Classic Cream Puffs from Kyra Bussanich’s Sweet Cravings: 50 Seductive Desserts for a Gluten-Free Lifestyle
Gluten-free diets have been all the rage in recent years, with celebrities including Oprah, Zooey Deschanel and men’s tennis leader Djovak Nokovic dropping the wheat proteins in favor of looking and feeling better.
“Losing the gluten doesn’t have to mean you lose the yum in pastries. Gluten-free treats can be even more delicious than traditional flour-filled pastries,” says Kyra Bussanich, author of a new dessert recipe book “Sweet Cravings: 50 Seductive Desserts for a Gluten-Free Lifestyle.” Kyra proved her point with wins on The Food Network’s “Cupcake Wars” in 2011 and 2012. She was a runner-up 2012 Cupcake Champion and also appeared on the show in 2010.
After suffering a life-threatening illness at 20, Bussanich recovered with the help of a new diet without gluten, a protein combination commonly found in flour-based foods. She began testing gluten-free recipes while attending the prestigious Le Cordon Bleu patisserie program.
While many prepackaged gluten-free snacks depend on adding lots of sugar for taste, Bussanich says her recipes often call for less sugar than traditional flour desserts. “For every set of obstacles one faces, you will either find a way to overcome or you’ll succumb to excuses,” Bussanich says. “For me, being diagnosed with an autoimmune disease allowed me to turn lemons into gluten-free lemon meringue pie!”
Enjoy the following, from Kyra’s book:
“I got the idea for gluten-free cream puffs from my friend and mentor Laura Russell, who writes the gluten-free column for the Oregonian. She came up with a tapioca-based recipe for Brazilian cheese puffs, and the dough base reminded me of the pate a choux used for traditional cream puffs, except that it’s much easier to make. The pastry cream can be made up to 5 days in advance: simply keep in an airtight container or wrap well with plastic wrap directly on the cream to keep a skin from forming. The puffs can be baked up to a week ahead and frozen in an airtight container. Make sure you poke the hole in the bottom, sticking your pinky in to clear the way for the filling, before you freeze them. Then, just reheat the puffs at 350°F for 6 to 10 minutes. The assembled puffs can also be frozen in an airtight container, but they will soften quite a bit. Thaw them at room temperature for about 2 hours before you plan to serve them.”
To make the pastry cream, line a baking pan with heatproof plastic wrap and set aside. Place the milk and 1/4 cup of the sugar in a saucepan and scald the milk (heat to the point where it is steaming and the edges look like it is about to boil but is not yet bubbling). Meanwhile, in a large bowl, whisk together the egg yolks, cornstarch, and the remaining 1/4 cup of sugar until smooth. Once the milk is scalded, whisk the egg mixture vigorously while very slowly pouring in the milk in a steady stream. Then pour the mixture back into the saucepan and return to medium-high heat. Whisk constantly while heating to ensure that no lumps form. Bring to a boil and, whisking constantly, continue to let boil for 90 seconds. Remove from the heat and stir in the butter and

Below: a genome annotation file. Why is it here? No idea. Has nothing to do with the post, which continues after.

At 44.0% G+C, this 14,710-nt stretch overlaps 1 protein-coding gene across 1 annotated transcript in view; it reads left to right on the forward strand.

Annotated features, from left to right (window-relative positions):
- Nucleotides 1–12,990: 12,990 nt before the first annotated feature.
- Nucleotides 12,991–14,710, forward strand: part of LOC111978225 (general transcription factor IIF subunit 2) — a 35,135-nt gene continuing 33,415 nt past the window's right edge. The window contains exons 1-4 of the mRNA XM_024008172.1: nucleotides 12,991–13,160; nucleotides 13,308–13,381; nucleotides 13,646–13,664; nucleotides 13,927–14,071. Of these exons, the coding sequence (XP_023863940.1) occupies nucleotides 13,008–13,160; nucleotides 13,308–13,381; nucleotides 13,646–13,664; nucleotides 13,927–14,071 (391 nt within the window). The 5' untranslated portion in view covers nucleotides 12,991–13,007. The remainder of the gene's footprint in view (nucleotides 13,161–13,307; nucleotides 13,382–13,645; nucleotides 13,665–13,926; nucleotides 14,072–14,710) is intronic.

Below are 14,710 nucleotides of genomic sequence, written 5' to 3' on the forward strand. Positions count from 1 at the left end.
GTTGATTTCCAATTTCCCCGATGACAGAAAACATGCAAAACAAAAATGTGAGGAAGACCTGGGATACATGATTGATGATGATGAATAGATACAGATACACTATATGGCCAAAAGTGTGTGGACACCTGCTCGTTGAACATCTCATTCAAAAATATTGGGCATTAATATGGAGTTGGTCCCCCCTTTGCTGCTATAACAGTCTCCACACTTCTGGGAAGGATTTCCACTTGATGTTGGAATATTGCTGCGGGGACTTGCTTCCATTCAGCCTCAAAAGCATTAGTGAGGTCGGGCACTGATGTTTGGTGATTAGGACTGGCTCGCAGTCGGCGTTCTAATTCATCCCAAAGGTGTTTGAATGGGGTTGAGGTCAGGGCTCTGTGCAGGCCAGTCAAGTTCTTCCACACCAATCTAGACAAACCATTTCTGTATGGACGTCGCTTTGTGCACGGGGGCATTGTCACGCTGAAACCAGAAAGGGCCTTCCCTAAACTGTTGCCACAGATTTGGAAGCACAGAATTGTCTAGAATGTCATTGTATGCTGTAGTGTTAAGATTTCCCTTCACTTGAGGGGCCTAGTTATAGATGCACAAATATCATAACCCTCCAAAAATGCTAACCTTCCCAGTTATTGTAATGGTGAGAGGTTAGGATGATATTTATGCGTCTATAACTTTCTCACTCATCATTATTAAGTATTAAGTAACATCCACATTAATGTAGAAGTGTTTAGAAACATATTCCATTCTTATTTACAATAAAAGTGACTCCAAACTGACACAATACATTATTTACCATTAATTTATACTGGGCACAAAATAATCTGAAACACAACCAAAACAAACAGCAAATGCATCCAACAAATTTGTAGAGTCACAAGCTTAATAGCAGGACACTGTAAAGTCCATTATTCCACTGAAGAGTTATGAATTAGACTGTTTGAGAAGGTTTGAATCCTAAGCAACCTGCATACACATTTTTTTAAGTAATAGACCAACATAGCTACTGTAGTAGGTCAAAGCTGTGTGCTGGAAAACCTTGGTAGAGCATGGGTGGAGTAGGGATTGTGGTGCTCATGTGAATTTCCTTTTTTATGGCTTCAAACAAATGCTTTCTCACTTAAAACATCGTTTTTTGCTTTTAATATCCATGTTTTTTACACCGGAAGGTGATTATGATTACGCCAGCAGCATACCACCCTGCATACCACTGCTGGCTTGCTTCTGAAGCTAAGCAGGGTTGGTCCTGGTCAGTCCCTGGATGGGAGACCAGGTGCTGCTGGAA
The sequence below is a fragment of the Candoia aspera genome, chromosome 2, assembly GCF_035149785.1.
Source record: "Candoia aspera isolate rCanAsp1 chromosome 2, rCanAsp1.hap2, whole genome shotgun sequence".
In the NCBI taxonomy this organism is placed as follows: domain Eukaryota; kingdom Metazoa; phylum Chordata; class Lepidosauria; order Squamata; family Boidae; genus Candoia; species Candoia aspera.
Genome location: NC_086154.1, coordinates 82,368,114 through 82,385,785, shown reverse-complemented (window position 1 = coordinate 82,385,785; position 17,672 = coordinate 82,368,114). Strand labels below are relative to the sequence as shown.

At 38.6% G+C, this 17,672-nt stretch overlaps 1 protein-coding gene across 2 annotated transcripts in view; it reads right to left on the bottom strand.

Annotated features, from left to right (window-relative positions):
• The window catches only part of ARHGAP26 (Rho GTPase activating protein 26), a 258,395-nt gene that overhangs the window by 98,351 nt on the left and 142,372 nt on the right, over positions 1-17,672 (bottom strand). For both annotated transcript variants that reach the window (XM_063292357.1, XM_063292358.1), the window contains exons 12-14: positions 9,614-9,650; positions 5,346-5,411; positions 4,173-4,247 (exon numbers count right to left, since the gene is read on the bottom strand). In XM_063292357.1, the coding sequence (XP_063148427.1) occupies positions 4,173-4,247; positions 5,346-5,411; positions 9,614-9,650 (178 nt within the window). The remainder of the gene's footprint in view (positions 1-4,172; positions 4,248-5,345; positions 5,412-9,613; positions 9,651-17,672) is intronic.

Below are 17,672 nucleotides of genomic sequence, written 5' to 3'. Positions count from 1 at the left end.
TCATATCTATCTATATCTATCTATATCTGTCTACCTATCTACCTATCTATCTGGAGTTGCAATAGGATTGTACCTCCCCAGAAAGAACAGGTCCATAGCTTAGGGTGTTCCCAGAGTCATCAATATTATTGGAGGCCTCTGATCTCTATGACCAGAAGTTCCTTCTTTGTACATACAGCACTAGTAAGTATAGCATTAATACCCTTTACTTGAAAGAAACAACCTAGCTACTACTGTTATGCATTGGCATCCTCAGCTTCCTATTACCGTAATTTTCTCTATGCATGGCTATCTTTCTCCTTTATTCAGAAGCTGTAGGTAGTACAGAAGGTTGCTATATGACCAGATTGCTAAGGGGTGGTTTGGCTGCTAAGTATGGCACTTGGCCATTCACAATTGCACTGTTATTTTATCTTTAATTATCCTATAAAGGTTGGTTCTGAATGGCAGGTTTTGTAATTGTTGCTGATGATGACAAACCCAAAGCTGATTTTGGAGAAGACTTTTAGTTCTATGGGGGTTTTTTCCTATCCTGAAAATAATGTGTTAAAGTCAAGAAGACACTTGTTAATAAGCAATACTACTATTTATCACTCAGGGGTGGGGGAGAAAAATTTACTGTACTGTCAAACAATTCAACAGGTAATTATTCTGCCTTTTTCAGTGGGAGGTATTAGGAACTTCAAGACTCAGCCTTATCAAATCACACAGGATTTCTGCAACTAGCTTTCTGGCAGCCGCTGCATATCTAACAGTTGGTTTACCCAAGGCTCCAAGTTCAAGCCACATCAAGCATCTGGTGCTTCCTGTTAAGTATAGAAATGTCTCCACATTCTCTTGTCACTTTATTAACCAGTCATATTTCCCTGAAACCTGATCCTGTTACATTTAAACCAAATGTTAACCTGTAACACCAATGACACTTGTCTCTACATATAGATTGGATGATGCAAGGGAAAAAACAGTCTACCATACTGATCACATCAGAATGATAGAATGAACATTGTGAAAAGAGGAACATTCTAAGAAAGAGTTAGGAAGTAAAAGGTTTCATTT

vanilla bean paste until well blended.
Pour the pastry cream into the plastic wrap–lined pan and cover the entire surface of the cream with additional plastic wrap to prevent a skin from forming. Chill 30 to 60 minutes.
To make the puff dough, preheat the oven to 350°F. Set aside two mini muffin pans and leave them ungreased.
Pour the milk and oil into a small saucepan and bring to a boil. Meanwhile, put the tapioca starch in the mixing bowl of a stand mixer with a paddle attachment. When the milk mixture comes to a boil, turn the mixer on medium speed and slowly pour the milk into the tapioca. Turn to high and add the eggs, one at a time, and blend thoroughly, stopping occasionally to scrape down the sides of the bowl. Mix in the vanilla and salt.
Evenly fill 36 muffin cups two-thirds full. Bake until puffed and golden brown and hard to the touch, about 25 minutes. Meanwhile, remove the plastic wrap from the pastry cream and place the cream in a bowl. Whisk to soften and smooth the texture. Spoon the cream into a pastry bag fitted with a #802 round piping tip. (Normally I advocate using a ziplock bag if you don’t have a pastry bag, but in this instance, the ziplock is likely to split along the seam.) Then refrigerate. Once cool to the touch, pop the puffs out of the
pan. (If you can’t get the puffs to easily pop out, or if they begin deflating as they cool, put them back in the oven for 5 to 10 minutes so they finish baking and crisp up.) Take a pointed paring knife and carefully cut a small round hole in the bottom of each puff. To fill the cream puffs, insert the piping tip of the bag of pastry cream partway into the bottom of each puff and gently squeeze.
To make the chocolate glaze, melt the chocolate over a double boiler or in a microwave-safe bowl. If using the microwave, heat in 30-second intervals, stirring between each. Stir the butter and cream into the melted chocolate until well blended.
Dip the top of each cream puff in the chocolate glaze, turn right side up, and place directly on a serving platter.
2 cups / 454 mL whole milk
1/2 cup / 114 g sugar
4 egg yolks
1/3 cup / 51 g cornstarch
2 tablespoons / 28 g butter
2 teaspoons / 10 g vanilla bean paste or extract
2 cups / 454 mL whole milk
2/3 cup / 147 g canola oil
4 cups / 521 g tapioca starch
1 tablespoon / 14 g vanilla
Pinch / .5 g salt
11/2 cups / 263 g best-quality dark chocolate
1/4 cup / 57 g butter
1/4 cup / 59 g heavy cream
to you by Amy Tobin
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